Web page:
Homeric Epithets: Definition & Examples

Instructor: Lucy Barnhouse
Homer's ''Iliad'' and ''Odyssey'' have shaped the literary imagination of generations. Throughout these vast works, people, places, and things are characterized with distinctive compound adjectives, known as Homeric epithets. This lesson examines their nature and function.

Homeric Epithets: Form and Function

The epic poems of Homer were first sung, even before they were written down two millennia ago. The fact that they were meant to be experienced through hearing meant that repeated words, or combinations of words, were a way of holding listeners' attention and creating consistent characterization. Epithets are simply words characteristically attached to people (or things!) as descriptors. Homeric epithets are used strategically. The naming of important people, places, and things in the poems thus becomes a motif, providing familiarity for listeners and readers experiencing a vast poetic narrative. In English, they are commonly formed through combining adjectives.

Character and Epithet

The Iliad and The Odyssey are epics with large casts of characters. Homeric epithets help the reader keep track of who they are. For the most important characters, these epithets express their relationships to others, as well as their individual traits.

Hector, his helmet, and his family
Hector and Andromache

When Hector, prince of Troy, is first introduced in Book 2 of The Iliad, he is described as 'bright-helmeted.' This epithet is often repeated, emphasizing Hector's skill as a warrior and how conspicuous he is as a leader, both to the Trojans and to the enemy Greeks. It's an epithet that, significantly, he shares with Ares, the god of war. In one of the most famous extended episodes in The Iliad, Hector's bright helmet is a centerpiece. In Book 6, Hector comes from the battle to spend time with his wife and son. But Hector's son Astyanax, who is not yet a toddler, is terrified by his father's helmet. It's a poignant episode, showing the dark side of Hector's most characteristic attribute. Hector is also sometimes known as 'tamer of horses.'

Hector's arch-rival among the Greeks, Achilles, also gets multiple adjectives. The first lines of The Iliad tell us of the anger that, at first, keeps him in his tent and later takes him to slaughter the armies of the Trojans. Achilles is, unusually, a protagonist who stubbornly does nothing for most of the poem. His heroic epithets - swift-footed Achilles, lion-hearted Achilles - remind readers of all the qualities he's refusing to use on behalf of his fellow Greeks.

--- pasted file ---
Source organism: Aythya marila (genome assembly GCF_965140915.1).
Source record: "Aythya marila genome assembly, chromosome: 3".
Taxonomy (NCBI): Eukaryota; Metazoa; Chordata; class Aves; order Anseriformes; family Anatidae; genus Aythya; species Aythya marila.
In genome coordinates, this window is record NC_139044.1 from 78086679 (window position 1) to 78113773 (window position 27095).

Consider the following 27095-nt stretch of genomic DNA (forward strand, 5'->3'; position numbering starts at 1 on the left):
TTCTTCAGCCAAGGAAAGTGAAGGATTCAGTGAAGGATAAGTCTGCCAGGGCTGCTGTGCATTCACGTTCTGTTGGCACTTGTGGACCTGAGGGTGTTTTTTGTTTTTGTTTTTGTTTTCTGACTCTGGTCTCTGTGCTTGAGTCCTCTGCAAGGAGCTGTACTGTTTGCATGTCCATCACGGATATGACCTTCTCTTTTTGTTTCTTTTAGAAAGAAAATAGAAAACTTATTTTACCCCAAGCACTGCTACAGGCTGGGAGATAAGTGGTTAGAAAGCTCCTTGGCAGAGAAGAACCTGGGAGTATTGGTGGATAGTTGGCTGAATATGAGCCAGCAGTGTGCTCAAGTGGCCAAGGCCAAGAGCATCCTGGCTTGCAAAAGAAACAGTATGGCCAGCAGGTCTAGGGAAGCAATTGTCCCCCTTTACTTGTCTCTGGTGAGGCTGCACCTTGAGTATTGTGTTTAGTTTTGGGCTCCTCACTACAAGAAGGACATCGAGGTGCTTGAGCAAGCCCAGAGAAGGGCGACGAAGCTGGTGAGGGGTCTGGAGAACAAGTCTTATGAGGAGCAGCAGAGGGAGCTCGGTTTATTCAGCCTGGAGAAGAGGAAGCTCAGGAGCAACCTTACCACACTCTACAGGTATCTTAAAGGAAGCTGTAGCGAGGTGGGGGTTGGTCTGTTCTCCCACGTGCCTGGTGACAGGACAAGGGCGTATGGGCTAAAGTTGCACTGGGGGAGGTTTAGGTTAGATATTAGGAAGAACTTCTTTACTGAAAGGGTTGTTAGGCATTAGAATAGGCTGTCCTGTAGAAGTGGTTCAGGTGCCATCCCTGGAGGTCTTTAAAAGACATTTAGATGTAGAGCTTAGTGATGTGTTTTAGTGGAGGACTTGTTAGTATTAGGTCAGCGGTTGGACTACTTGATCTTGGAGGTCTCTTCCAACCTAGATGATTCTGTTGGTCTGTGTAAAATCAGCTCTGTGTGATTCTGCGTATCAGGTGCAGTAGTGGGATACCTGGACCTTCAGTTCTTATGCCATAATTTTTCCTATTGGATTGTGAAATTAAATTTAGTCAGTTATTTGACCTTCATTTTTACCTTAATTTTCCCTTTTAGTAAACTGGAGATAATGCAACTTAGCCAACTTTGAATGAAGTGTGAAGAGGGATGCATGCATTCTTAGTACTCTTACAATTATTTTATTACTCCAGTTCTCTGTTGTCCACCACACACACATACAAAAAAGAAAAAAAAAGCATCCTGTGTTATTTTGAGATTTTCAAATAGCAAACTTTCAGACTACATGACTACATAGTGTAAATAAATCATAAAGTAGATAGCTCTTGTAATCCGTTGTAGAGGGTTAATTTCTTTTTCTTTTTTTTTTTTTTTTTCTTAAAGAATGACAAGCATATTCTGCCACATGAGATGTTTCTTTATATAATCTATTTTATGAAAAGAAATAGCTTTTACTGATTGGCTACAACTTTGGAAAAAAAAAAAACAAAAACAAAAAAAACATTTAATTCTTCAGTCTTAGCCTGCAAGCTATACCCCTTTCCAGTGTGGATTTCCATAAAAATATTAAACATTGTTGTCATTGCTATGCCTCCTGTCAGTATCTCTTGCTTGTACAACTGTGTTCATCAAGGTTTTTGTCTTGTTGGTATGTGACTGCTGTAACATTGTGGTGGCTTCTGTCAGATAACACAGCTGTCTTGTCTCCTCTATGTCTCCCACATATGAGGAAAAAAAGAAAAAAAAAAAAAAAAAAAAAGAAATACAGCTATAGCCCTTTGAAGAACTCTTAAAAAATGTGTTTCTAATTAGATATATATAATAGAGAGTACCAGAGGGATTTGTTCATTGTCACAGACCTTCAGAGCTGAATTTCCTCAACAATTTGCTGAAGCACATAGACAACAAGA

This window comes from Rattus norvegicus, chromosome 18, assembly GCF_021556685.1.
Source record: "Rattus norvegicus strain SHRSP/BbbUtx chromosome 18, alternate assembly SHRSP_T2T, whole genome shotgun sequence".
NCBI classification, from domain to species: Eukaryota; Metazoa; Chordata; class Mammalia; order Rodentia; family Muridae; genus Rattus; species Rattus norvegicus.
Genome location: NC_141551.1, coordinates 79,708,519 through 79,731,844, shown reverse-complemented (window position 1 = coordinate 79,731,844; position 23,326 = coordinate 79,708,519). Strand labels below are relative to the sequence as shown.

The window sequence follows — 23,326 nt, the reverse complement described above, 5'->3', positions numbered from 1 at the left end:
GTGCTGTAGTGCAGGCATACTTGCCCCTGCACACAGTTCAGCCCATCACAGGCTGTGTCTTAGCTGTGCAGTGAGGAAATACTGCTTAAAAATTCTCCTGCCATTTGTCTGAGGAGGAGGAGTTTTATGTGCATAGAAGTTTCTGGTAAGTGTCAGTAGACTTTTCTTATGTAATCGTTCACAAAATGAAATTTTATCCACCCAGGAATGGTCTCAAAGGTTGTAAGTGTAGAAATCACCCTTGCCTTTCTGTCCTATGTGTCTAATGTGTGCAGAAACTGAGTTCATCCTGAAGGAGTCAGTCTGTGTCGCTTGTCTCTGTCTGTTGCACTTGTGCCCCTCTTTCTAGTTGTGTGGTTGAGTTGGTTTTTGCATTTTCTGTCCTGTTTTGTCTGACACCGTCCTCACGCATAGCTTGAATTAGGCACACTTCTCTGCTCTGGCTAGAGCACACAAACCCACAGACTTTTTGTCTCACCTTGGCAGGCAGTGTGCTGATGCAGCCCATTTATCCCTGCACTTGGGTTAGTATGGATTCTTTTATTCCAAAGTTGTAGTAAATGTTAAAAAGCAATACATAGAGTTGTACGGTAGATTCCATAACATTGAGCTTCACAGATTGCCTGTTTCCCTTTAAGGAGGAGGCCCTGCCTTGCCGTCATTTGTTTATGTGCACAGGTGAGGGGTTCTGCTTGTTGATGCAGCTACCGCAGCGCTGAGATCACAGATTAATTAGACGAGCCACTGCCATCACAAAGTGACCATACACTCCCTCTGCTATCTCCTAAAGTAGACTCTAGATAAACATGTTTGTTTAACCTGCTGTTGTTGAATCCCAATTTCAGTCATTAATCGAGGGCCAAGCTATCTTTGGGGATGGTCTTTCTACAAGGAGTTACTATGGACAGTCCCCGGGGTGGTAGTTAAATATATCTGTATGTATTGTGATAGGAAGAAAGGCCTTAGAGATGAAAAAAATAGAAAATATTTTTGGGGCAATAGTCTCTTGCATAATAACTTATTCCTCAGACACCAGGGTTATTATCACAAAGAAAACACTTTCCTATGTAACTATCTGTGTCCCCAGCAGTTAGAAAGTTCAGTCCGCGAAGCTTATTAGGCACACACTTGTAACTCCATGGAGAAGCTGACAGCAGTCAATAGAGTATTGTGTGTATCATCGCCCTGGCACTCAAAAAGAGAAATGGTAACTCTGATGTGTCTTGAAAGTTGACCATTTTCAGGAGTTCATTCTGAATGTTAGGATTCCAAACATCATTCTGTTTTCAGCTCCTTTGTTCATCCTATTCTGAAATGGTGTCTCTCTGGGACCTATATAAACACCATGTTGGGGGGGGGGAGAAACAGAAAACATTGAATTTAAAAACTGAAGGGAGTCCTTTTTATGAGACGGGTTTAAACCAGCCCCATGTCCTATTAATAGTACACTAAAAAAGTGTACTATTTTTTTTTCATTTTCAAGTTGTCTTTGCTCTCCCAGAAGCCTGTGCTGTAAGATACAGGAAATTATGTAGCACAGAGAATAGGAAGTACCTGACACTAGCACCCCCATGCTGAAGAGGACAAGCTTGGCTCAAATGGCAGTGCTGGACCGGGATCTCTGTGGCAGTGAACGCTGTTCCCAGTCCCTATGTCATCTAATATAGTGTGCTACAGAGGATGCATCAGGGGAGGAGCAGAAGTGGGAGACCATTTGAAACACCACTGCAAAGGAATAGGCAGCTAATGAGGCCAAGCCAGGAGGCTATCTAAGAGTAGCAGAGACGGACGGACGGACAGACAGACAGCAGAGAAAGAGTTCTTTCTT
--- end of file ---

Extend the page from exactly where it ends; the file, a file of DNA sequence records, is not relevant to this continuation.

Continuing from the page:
Important items and places also get their own epithets, as do the gods. Here are some of the poems' other typical epithets:

Gods

  • wide-seeing Zeus
  • white-armed Hera
  • bright-eyed Athena
  • earth-shaking Poseidon

Warriors

  • much-enduring Odysseus
  • great-hearted Patroclus
  • wide-ruling Agamemnon
  • red-haired Menelaus
  • Diomedes, master of the war cry
  • Aeneas, counselor of the Trojans

Places and Things

  • wine-dark sea
  • death-dealing spear
  • many-towered Troy
  • sea-cleaving ships

If you don't see these precise words while reading Homer, don't worry - you're still seeing Homeric epithets. There are many different ways Homeric Greek can be rendered into English. A translator might choose to translate 'wide-ruling Agamemnon,' for instance, as 'Agamemnon, lord of many lands.'

Translation and Interpretation

How translators of Homer choose to translate the epithets in The Iliad and The Odyssey provides insight into how they see the poems. In turn, this influences how readers see the characters. Odysseus, the much-enduring, is an important character in The Iliad, but he is central to The Odyssey, where he gets even more epithets.

The most complex, arguably, is the Greek polútropos (poll-OO-tro-poss). This is the first word used to describe him in the poem's first line. From the 18th century to the present, translators have chosen a variety of ways to introduce him to readers:

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